Assyrian Ivory Plaque

Object type: Ivory plaque
Museum: 59.107.22, Rogers Fund, 1959, The Metropolitan Museum of New York
Findspot: Excavated/Findspot: Room SE 9, Military Palace, Kalhu (Nimrud, north of Iraq)
 Culture, period: Neo-Assyrian
 Production date: 9th century BCE
Material: Ivory

Dimension: Height: 3.1 cm – Width: 16.5cm – Depth: 0.4 cm


This ivory plaque is incised with a depiction of a royal banquet. The king sits in the middle and is distinguished by his high-back throne and the crown around his head. The banqueters, privileged guests, are arranged hierarchically: tables closer to the king are occupied by the most important and trusted individuals. It is likely that each table represented a specific rank of officials. The way tables are set suggests that this is a sociopetal setting, the aim being to facilitate and promote interaction between banqueters.


All the banqueters, including the king, are equated by posture and gesture. The erect posture, which seems conventional for Assyrians according to the Assyrian visual evidence, was considered to carry positive connotations of appearing agreeable, while holding the head high indicated correctness and dignity. Moreover, this posture was an element which expressed reciprocity because it implied direct eye-contact between banqueters.


One gesture which both banqueters and the king himself perform is the raising of their beakers. Such a gesture diminishes the differences between banqueters, since raising beakers may have meant that men are toasting one other and this very scene of conviviality made the partakers similar in status.  Each banqueter balances a bowl or beaker containing wine in one hand, making use of all his fingertips. This elegant mannerism may have been the natural way to display the access to wine and its social consequences.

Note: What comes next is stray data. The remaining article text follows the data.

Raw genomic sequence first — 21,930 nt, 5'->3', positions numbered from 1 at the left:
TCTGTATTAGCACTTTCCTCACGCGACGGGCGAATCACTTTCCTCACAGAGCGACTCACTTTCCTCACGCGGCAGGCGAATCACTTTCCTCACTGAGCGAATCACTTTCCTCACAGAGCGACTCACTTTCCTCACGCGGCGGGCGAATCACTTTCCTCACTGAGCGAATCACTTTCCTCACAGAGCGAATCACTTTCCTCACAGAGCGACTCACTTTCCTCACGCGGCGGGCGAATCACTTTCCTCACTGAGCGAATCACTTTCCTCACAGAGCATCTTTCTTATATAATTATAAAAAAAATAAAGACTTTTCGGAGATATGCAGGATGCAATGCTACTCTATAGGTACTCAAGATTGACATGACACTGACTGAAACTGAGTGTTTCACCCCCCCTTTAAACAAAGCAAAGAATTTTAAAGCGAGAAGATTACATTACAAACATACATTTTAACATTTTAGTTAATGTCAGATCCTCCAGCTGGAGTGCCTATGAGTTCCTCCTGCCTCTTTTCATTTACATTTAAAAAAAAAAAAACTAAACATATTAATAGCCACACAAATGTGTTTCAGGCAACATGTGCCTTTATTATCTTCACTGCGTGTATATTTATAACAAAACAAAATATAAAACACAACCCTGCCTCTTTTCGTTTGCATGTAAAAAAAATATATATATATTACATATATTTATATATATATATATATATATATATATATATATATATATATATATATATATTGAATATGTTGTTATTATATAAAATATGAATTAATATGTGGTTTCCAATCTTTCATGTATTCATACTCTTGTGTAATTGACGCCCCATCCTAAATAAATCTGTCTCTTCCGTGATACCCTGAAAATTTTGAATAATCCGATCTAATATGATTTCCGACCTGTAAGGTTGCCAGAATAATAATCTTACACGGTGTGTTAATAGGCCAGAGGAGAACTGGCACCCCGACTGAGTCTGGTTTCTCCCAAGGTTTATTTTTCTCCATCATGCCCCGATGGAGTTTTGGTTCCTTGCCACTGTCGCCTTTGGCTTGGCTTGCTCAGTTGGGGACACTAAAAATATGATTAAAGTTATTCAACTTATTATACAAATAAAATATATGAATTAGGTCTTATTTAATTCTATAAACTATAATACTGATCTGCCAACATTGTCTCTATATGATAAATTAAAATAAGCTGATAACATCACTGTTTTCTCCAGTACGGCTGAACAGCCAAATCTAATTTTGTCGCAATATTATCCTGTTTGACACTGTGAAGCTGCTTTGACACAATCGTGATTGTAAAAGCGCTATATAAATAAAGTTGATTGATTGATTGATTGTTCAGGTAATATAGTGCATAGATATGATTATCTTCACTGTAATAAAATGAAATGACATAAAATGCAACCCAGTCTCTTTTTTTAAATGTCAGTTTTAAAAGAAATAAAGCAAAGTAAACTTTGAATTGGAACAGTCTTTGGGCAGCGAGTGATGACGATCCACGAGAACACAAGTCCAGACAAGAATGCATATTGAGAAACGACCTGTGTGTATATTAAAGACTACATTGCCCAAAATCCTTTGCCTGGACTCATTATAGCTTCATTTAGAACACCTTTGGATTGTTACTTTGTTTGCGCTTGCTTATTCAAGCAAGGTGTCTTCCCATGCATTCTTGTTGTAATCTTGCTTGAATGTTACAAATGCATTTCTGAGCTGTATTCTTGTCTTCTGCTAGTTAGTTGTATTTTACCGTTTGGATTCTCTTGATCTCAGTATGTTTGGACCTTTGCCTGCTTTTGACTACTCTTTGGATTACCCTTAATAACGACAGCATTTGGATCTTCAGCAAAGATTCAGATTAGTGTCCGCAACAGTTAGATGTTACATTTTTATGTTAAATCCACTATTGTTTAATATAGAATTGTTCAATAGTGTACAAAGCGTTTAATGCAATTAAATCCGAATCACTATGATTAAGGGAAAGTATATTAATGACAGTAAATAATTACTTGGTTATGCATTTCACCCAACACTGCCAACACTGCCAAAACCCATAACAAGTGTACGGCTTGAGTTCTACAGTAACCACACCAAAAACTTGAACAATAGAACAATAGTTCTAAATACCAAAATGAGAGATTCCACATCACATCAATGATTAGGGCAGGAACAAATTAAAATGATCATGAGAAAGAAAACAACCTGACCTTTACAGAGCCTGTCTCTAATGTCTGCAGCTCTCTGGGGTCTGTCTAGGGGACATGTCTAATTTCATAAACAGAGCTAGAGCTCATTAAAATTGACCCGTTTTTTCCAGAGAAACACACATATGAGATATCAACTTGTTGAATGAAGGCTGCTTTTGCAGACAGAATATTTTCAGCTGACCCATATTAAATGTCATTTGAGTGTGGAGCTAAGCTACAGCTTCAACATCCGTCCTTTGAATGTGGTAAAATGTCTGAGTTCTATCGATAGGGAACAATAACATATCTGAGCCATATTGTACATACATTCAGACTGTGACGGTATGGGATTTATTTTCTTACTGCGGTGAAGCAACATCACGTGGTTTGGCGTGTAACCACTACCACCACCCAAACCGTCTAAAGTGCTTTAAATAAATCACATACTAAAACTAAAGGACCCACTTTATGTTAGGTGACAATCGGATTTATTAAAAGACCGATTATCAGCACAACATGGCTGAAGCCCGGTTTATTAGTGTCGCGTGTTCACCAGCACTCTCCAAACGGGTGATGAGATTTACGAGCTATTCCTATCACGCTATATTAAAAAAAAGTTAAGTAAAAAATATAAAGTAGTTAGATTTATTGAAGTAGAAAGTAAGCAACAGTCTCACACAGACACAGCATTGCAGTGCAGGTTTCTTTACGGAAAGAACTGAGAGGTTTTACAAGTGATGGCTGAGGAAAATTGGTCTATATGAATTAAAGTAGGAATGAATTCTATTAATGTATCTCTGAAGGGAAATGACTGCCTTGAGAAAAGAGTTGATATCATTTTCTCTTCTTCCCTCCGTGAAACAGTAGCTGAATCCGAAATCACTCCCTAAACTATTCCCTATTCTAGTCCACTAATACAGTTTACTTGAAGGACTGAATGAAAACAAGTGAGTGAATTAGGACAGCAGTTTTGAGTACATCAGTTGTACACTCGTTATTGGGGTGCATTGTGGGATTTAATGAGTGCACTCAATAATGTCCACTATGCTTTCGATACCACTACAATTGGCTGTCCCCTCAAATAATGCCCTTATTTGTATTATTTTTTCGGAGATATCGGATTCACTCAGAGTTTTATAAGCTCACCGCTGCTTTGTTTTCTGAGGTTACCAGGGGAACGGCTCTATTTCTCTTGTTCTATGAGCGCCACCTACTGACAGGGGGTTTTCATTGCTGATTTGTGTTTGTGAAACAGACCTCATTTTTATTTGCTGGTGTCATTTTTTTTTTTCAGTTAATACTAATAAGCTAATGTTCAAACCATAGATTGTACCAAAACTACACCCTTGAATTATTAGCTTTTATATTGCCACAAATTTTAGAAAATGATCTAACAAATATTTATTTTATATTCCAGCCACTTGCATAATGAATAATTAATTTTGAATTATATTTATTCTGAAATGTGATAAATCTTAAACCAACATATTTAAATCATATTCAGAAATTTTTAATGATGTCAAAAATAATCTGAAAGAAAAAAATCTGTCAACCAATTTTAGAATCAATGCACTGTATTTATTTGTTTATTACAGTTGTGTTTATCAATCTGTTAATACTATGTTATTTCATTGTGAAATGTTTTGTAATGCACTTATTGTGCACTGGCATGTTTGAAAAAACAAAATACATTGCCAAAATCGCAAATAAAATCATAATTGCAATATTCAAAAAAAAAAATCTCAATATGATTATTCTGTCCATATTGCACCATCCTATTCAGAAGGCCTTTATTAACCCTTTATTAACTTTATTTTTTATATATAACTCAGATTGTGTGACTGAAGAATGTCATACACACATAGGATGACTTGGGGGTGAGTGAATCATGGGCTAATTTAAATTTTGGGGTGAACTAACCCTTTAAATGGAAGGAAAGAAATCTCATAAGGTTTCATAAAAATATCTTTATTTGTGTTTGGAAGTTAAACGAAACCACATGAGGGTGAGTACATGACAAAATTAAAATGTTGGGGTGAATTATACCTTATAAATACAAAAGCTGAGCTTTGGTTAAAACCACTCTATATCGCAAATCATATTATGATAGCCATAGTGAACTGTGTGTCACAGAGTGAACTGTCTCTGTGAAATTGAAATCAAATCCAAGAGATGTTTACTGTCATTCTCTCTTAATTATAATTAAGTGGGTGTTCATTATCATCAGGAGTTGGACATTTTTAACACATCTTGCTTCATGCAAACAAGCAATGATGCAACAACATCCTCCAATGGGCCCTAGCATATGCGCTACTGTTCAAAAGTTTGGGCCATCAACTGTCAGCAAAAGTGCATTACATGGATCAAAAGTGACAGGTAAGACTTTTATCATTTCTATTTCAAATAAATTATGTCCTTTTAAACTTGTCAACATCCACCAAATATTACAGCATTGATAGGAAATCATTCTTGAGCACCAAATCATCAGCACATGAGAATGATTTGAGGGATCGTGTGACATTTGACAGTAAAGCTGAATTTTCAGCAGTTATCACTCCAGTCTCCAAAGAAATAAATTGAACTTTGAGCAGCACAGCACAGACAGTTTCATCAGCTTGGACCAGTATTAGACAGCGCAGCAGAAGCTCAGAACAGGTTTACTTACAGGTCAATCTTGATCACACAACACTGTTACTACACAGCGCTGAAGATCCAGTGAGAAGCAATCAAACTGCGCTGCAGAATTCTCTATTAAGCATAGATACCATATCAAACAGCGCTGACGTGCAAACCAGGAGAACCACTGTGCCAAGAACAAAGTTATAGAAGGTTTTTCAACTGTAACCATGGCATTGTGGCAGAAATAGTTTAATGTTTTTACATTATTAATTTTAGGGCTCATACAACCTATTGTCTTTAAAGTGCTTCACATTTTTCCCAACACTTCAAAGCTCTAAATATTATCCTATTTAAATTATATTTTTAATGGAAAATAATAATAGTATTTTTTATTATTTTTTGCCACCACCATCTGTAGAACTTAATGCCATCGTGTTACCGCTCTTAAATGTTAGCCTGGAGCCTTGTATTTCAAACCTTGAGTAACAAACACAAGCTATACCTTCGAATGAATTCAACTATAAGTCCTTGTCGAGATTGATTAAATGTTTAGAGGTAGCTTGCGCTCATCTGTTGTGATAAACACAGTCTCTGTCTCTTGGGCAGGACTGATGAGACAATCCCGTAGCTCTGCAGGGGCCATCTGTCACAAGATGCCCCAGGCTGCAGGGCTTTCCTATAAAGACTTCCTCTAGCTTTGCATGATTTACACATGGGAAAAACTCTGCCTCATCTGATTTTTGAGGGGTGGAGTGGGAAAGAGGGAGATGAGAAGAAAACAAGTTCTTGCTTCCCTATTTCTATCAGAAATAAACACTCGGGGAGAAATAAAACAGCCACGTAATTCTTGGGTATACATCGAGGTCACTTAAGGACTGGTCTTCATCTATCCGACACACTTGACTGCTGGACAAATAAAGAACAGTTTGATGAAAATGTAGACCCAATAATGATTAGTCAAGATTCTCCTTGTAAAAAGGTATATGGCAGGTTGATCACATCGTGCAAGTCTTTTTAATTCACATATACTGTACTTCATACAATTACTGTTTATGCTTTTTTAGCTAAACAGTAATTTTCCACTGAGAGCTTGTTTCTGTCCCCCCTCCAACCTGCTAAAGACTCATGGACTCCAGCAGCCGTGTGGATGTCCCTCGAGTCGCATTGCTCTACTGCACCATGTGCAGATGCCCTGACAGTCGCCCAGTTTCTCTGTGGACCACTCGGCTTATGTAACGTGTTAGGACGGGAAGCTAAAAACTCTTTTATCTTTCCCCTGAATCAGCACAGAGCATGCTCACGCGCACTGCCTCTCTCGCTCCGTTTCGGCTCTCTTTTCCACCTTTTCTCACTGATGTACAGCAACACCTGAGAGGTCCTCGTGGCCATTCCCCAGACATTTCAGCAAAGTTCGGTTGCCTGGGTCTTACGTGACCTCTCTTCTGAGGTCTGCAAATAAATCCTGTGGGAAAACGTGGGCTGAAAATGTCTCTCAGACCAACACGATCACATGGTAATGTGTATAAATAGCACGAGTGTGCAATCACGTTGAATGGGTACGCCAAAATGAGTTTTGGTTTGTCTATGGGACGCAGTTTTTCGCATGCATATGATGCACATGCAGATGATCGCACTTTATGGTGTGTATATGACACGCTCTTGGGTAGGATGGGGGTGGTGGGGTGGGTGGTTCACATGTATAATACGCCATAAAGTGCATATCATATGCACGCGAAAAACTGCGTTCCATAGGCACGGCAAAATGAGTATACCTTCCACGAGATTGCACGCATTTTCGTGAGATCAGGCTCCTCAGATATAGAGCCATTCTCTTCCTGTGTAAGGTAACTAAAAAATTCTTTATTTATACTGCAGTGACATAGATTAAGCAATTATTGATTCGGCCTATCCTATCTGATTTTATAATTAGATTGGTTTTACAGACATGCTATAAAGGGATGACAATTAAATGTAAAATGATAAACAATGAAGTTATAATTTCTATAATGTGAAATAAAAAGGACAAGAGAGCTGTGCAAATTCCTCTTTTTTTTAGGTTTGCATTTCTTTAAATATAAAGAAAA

Everyone, from the king and queen to the peasant and his wife, ate with their hands. Nonetheless, the high-level of hygiene is shown by the fact that each banqueter or group is attended by a servant who provides food and drink and, according to textual evidence, also receives dirty napkins and gave out clean ones.

Bibliographic references:

Herrmann G. 1992: Ivories from Nimrud (1949-1963): The Small Collections from Fort Shalmaneser, Fasc. V, London, 79, no. 185, pl. 39.


Collins P. 2018: “Life at Court.” In: G. Brereton (ed.), I am Ashurbanipal, King of the World, King of Assyria, London, 44-45, fig. 45.  


Portuese L. 2020: “The Decoration of the Southwest Wall of Façade n at Dur-Sharrukin: Adjustments and Significance”. Nouvelles Assyriologiques Brèves et Utilitaires 2020/2, 161, fig. 2.


Portuese L. 2023: The Assyrian Royal Banquet: A Sociological and Anthropological Approach. In: S. de Martino / E. Devecchi / M. Viano (eds.), Eating and Drinking in the Ancient Near East, Proceedings of the 67th Rencontre Assyriologique Internationale held in Turin, July 12-16, 2021. Dubsar 33. Münster: Zaphon, 353–364. 


©Image credits: Metropolitan Museum of Art. Drawing by Steve K. Simons.